A Bad Mom’s Christmas (2017) Review

A sad step own from its predecessor.

by Steve Pulaski

A Bad Moms Christmas echoes the process of Boo 2! A Madea Halloween and faithful readers of my work will know that's one of the last films I would want it to emulate. Another rushed holiday-themed sequel intent on tainting whatever comic convictions its predecessor had, A Bad Moms Christmas gets by on situational comedy as predictable as a Full House episode you've seen a dozen times with considerably less nostalgic charm.

It's another film part of the breed I call "maximum antics, minimum laughter," a type of motion picture that has a lot of ribald scenarios, some gross-out gags, and prolific attempts at comedy that inspire few laughs. Like Bad Teacher and The Other Woman, it's a film that features some really committed and passionate performances by recognizable faces, which might effectively trick you into thinking you've just witnessed a more memorable comedy than you have. Admittedly, it's not the lazy spinoff "Bad Dads" we could've gotten, but the fact that a potentially unrelated follow-up is the comparative lower-point with this film shows you we're miles away from anything of real comedic value - or even the quality of the original film.

The film opens with a familiar monologue from Amy (Mila Kunis), who led a rebellion with her friends in the previous Bad Moms against the mythical idea of trying to be "the perfect mom." She talks about how dreadful the holidays are when you have young children who expect the world from you and you're tasked with making sure everything, from the decorations, the baked goods, to, of course, the Christmas shopping, is picture-perfect. Amy envisions a simple holiday season for her, her boyfriend Jesse (Jay Hernandez), and two children until her mother Ruth (Christine Baranski) phones, informing her daughter that her and her father Hank (Peter Gallagher) will be visiting for the holidays.

Amy dreads her mother and her perfectionist ways, that do nothing but put exorbitant pressure on her to be something that she's not. Ruth is the domineering matriarch taken to the extreme, with unrealistic expectations for her daughter and the Christmas-image she conveys to her children, also quick to highlight the disappointment that few besides her feel. For Amy's friends, Kiki (Kristen Bell) gets a visit from her clingy mother Sandy (Cheryl Hines), and as for the foul-mouthed and promiscuous Carla (Kathryn Hahn), she sees her gambler mother Isis (Susan Sarandon) for the first time in years as she comes with motivations that involve money (that never materialize into anything despite the screenplay suggesting otherwise).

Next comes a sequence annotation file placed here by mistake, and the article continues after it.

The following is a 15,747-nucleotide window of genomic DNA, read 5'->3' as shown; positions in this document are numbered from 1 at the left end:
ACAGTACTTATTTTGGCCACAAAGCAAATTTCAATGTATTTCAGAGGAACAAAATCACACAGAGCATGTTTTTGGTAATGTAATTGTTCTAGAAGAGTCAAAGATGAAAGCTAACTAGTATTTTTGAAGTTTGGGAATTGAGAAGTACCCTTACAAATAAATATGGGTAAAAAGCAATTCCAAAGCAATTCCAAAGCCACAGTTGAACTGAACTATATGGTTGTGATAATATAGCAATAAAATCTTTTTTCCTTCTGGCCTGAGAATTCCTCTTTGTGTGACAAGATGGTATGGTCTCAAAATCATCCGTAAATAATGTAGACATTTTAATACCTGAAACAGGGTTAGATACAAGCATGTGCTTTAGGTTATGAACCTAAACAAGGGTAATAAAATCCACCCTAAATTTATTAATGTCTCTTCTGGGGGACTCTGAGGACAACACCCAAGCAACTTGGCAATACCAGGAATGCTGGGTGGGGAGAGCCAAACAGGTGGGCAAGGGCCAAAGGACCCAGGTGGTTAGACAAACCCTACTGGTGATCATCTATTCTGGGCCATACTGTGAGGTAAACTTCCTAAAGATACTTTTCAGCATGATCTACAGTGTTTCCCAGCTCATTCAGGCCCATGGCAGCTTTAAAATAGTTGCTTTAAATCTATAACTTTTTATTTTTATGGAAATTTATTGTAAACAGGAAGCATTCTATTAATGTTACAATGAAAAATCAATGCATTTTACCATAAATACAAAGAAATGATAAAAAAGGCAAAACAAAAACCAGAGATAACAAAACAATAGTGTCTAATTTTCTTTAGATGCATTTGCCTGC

As mentioned with the performances, Bad Moms was notable for being a film that had fairly average writing yet found elevation thanks to the great chemistry Kunis, Bell, and Hahn had amongst each other. In this sequel, they're more-or-less forced into the background because the grandmothers are so much fun to watch, in particular, the lovely Cheryl Hines. Ever since her role minimized on the HBO program Curb Your Enthusiasm, I've craved more Cheryl Hines in any form I can get, and in A Bad Moms Christmas, her form is rare as she's so believably overbearing in terms of not giving Bell's Kiki any room to breathe. All of the grandmothers are broadly drawn exaggerations of common mom-archetypes, but Hines boasts a particular gravity, appearing the most believably realistic in her current form of all the grandmothers in the film.

Having said that, Baranski evidently enjoys playing a stern, contemptible woman with impossibly high-standards and little room for negotiation. Baranski's Ruth plans to throw a legendary Christmas bash at her daughter's house, complete with appetizers, lace curtains, and jazz sensation Kenny G, an idea that Amy wholeheartedly rejects in the face of insurmountable planning and the desire to have a "mellow" Christmas. Baranski throws herself into character, earning the title of the film's antagonist, while Sarandon basks in the free-form spirit she often brings to those she portrays. Neither are as uproariously funny as Hines so frequently is, but all shine when they're on-screen.

Sadly, that's where most of the fun stops for A Bad Moms Christmas: the jokes are contrived, you have extended sequences, one involving Carla waxing a male stripper's genitals, that never come close to being funny, and the pacing is comprised of an over-reliance on montages. It's almost astounding how A Bad Moms Christmas feels like an uninspired skit-show crossed with quickly paced montages that zoom past at lightning speed, communicating little besides similar tired bouts of debauchery we saw en masse in the previous film.

Put the topping on the Christmas dessert in the form of excusing one's oppressive, smothering behavior in a way that's narrowly as unforgivable and egregious as it was in The Glass Castle just a couple months back and you have A Bad Moms Christmas. Not offensively bad although a saddening step-down in quality from its predecessor, the film does show there is a great deal of parity in sequels to comedies. You either knock it out of the park, in a very rare instance, wait around long enough until interest fades and jokes become dated, or churn one out at lightning speed, several months after the original occupied theaters, and dilute the material before it even got adequately warmed up. In this case, and with Boo 2! still in theaters as well, the multiplex is beginning to look a lot like deja vu moreso than the ubiquitous holiday.

Steve's Grade: D+

3 Week Diet

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